The Spring Mountains acastus checkerspot butterfly has been collected 
historically for recreational, scientific, and educational purposes. 
Published accounts of collections for management or scientific purposes 
indicate that collecting Spring Mountains acastus checkerspot 
butterflies has become less frequent in the last couple of decades 
(Table 3).

[[Page 59368]]

Summary of Factor B
    Survey data indicate abundances may be low, but we do not know 
actual population numbers of the Spring Mountains acastus checkerspot 
butterfly. Therefore, the percentage of the population of Spring 
Mountains acastus checkerspot butterfly that has been removed through 
collecting is unknown. However, the number of reported Spring Mountains 
acastus checkerspot butterflies collected has declined in recent 
decades, and the available information does not indicate that 
collection has had an adverse effect on the species, or nor is it 
likely to have an adverse effect in the future. Nonetheless, because 
collection is known to occur, we will work with the Forest Service to 
enhance the effectiveness of their permitting program and continue to 
monitor abundance and collection efforts. Based upon our review of the 
best available scientific and commercial information, we find that 
overutilization for commercial, recreational, scientific or educational 
purposes is not a threat to the Spring Mountains acastus checkerspot 
butterfly now, nor is it likely to become so in the future.

Factor C. Disease or Predation

    There is no available information regarding any impacts from either 
disease or predation on the Spring Mountains acastus checkerspot 
butterfly. Therefore, based on the best available scientific and 
commercial information, we do not find disease or predation to be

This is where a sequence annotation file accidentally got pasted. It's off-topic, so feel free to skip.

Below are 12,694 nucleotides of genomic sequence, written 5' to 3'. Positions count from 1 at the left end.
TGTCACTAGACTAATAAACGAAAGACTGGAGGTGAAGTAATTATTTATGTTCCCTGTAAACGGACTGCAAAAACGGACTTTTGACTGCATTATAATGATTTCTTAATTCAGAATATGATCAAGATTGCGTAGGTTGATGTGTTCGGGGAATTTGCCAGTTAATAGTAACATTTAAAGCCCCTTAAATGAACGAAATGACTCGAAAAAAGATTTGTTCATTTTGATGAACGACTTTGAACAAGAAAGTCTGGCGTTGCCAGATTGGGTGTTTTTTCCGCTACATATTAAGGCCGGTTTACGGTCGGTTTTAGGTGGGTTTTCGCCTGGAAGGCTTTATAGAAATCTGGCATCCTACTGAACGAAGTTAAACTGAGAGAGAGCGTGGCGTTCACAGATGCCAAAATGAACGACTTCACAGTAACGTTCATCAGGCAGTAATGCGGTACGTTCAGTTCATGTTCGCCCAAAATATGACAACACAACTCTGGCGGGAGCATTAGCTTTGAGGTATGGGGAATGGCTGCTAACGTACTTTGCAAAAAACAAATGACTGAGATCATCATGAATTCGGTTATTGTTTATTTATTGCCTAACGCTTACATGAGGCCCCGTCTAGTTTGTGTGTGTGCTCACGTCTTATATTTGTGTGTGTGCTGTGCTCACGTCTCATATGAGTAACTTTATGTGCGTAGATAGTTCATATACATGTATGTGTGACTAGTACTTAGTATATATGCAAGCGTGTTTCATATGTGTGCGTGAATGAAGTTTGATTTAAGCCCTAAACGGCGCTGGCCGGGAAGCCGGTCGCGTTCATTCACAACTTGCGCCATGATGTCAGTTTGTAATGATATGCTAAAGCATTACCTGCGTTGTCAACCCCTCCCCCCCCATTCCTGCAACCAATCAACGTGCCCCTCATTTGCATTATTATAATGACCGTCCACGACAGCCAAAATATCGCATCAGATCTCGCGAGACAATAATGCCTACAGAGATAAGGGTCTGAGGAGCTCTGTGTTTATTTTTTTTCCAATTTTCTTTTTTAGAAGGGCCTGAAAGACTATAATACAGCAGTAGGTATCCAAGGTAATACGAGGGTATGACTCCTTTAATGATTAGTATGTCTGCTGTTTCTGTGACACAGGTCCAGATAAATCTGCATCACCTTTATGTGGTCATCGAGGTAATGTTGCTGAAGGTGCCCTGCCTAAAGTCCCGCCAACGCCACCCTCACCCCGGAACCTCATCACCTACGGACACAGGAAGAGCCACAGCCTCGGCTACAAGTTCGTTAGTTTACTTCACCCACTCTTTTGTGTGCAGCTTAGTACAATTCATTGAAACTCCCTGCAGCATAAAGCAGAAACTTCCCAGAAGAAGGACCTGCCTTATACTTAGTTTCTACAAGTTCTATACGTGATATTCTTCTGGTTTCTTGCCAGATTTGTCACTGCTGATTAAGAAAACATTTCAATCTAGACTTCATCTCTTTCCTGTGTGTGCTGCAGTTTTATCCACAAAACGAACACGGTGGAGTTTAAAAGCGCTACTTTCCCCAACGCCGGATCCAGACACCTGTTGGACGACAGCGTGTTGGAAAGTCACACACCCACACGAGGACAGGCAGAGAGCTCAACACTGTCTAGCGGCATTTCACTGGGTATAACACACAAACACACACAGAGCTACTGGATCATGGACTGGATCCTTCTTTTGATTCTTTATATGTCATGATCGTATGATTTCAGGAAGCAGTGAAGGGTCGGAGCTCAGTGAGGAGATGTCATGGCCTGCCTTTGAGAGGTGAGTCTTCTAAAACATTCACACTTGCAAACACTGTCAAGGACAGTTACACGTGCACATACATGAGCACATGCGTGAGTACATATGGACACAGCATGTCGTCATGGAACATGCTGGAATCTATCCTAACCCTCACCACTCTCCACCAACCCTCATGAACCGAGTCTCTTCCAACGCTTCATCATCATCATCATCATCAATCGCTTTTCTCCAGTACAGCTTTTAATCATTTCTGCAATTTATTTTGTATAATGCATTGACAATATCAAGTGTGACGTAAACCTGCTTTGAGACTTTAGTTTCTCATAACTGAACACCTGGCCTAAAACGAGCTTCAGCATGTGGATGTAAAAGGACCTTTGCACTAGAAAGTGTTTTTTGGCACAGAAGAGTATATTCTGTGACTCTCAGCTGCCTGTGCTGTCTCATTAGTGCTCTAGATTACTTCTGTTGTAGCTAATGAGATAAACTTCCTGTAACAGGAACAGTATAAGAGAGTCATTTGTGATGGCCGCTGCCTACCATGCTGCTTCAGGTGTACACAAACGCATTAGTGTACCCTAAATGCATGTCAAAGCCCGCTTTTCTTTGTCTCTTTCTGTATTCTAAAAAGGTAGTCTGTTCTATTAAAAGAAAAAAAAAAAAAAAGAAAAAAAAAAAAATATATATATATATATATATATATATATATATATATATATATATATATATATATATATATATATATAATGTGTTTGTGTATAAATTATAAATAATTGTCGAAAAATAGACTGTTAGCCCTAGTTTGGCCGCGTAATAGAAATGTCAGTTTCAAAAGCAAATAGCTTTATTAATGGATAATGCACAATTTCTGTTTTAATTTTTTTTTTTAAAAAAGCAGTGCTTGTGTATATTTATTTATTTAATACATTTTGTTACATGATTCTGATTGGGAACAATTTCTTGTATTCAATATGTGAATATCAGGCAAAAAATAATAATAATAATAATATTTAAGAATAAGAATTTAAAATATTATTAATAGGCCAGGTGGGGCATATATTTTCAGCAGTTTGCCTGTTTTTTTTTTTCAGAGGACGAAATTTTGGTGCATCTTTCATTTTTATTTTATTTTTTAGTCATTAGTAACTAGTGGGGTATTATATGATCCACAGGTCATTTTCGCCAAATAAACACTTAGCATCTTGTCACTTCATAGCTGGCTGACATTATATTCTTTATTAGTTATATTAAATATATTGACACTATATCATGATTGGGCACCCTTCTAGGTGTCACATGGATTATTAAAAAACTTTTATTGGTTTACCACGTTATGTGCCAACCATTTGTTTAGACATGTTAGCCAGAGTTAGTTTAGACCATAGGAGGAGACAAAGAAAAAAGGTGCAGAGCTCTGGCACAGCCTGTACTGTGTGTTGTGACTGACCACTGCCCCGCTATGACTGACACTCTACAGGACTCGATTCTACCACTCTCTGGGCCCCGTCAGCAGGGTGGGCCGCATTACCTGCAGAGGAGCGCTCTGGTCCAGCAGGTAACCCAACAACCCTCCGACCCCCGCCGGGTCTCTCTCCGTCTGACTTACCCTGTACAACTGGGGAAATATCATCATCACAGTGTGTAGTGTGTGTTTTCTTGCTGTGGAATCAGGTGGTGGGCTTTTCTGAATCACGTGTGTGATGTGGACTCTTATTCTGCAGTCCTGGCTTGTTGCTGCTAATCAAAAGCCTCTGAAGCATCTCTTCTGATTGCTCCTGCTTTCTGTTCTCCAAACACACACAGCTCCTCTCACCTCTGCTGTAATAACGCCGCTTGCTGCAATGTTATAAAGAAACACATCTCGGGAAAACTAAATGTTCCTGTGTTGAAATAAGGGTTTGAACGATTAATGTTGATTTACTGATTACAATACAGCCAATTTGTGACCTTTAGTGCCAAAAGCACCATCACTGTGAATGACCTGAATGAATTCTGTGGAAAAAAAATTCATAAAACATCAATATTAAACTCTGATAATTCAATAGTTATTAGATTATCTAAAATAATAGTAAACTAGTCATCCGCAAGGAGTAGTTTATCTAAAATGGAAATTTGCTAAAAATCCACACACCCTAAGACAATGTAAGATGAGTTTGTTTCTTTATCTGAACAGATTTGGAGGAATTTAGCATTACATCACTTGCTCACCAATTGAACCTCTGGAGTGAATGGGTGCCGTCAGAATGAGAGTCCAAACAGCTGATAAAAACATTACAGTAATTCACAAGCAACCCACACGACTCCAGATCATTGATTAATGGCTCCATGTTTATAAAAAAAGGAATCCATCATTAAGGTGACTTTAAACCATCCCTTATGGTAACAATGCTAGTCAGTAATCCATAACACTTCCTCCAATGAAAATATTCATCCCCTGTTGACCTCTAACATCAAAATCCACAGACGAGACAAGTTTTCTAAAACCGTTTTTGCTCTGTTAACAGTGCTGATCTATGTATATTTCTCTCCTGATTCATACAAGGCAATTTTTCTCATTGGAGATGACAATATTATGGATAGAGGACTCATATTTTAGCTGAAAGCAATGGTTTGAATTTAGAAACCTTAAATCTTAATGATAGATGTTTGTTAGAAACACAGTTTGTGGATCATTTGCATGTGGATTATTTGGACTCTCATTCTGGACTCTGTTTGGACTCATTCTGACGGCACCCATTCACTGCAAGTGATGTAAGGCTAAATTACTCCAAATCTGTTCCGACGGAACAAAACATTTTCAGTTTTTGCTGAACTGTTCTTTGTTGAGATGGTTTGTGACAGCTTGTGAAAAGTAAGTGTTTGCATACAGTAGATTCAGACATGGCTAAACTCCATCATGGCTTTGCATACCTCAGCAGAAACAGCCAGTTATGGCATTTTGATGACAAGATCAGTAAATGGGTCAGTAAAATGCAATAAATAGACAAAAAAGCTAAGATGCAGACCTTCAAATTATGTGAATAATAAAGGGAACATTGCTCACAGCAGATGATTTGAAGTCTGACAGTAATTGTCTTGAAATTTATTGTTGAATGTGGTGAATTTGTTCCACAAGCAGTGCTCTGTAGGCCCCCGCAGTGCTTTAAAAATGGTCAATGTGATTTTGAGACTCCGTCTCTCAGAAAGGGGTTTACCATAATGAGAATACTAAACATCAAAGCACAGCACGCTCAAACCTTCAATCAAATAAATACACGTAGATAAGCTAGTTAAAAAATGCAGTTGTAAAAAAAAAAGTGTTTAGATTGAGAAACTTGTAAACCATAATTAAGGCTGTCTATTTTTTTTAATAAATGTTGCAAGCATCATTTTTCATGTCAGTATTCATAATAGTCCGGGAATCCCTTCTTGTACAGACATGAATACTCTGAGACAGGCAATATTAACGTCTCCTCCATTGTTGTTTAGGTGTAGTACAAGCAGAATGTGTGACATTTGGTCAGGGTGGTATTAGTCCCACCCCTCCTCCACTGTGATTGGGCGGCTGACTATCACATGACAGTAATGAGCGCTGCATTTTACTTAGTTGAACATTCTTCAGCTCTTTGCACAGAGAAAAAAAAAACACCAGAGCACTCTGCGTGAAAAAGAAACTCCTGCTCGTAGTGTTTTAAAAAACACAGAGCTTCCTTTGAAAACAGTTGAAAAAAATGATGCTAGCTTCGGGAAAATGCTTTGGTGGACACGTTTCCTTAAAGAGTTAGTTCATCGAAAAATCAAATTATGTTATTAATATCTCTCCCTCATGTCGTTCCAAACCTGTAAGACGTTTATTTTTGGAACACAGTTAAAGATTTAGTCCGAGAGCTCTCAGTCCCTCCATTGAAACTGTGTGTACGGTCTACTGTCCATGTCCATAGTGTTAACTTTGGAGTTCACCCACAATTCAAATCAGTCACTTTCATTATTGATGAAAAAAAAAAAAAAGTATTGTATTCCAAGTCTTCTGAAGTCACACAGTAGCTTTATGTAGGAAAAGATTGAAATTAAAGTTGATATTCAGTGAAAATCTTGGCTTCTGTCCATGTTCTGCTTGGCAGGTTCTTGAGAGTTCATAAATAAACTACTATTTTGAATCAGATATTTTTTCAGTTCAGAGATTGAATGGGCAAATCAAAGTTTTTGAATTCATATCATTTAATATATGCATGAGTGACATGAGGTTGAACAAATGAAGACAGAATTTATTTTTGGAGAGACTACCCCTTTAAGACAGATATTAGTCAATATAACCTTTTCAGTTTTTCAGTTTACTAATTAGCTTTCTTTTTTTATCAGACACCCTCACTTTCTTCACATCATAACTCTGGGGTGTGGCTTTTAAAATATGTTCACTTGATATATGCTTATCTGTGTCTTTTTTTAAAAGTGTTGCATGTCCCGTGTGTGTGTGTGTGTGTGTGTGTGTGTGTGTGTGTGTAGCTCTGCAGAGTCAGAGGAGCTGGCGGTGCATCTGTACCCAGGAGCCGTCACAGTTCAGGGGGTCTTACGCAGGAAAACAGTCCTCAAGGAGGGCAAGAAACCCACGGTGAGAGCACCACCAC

threats to the Spring Mountains acastus checkerspot butterfly now, nor 
are they likely to become so in the future.

Factor D. The Inadequacy of Existing Regulatory Mechanisms

    Existing regulatory mechanisms or other agreements that could 
provide some protection for the Spring Mountains acastus checkerspot 
butterfly include: (1) Local land use laws, processes, and ordinances; 
(2) State laws and regulations; and (3) Federal laws and regulations. 
Actions adopted by local groups, States, or Federal entities that are 
discretionary, including conservation strategies and guidance, are not 
regulatory mechanisms; however, we will discuss and evaluate them 
below. The Spring Mountains acastus checkerspot butterfly primarily 
occurs on Federal land under the jurisdiction of the Forest Service; 
therefore, our discussion will primarily focus on Federal laws.
Local Laws and Ordinances
    There is no available information regarding local land use laws and 
ordinances that have been issued by Clark County or other local 
government entities for protection of the Spring Mountains acastus 
checkerspot butterfly.
State Law
    Nevada Revised Statute sections 503 and 527 offer protective 
measures to wildlife and plants, but do not include invertebrate 
species such as the Spring Mountains acastus checkerspot butterfly. 
Therefore, no regulatory protection is offered under Nevada State law.
Federal Law
    Spring Mountains acastus checkerspot butterflies have been detected 
consistently in four known colony sites in recent years. Three of the 
colony sites, Griffith Peak Trail/Harris Spring Road/Harris Mountain 
Road, Kyle Canyon (middle), and Trough Spring, are located mainly on 
Federal land. Large portions of the Griffith Peak Trail and Trough 
Spring colony sites are located within the Mt. Charleston Wilderness. 
The Forest Service manages lands designated as wilderness under the 
Wilderness Act of 1964 (16 U.S.C. 1131-1136). Within these areas, the 
Wilderness Act states the following: (1) New or temporary roads cannot 
be built; (2) there can be no use of motor vehicles, motorized 
equipment, or motorboats; (3) there can be no landing of aircraft; (4) 
there can be no other form of mechanical transport; and (5) no 
structure or installation may be built. As such, the majority of Spring 
Mountains acastus checkerspot butterfly habitat in the Griffith Peak 
Trail and Trough Springs area is protected from direct loss and 
degradation by the prohibitions of the Wilderness Act. Spring Mountains 
acastus checkerspot butterfly habitat at Kyle Canyon, Potosi Mountain,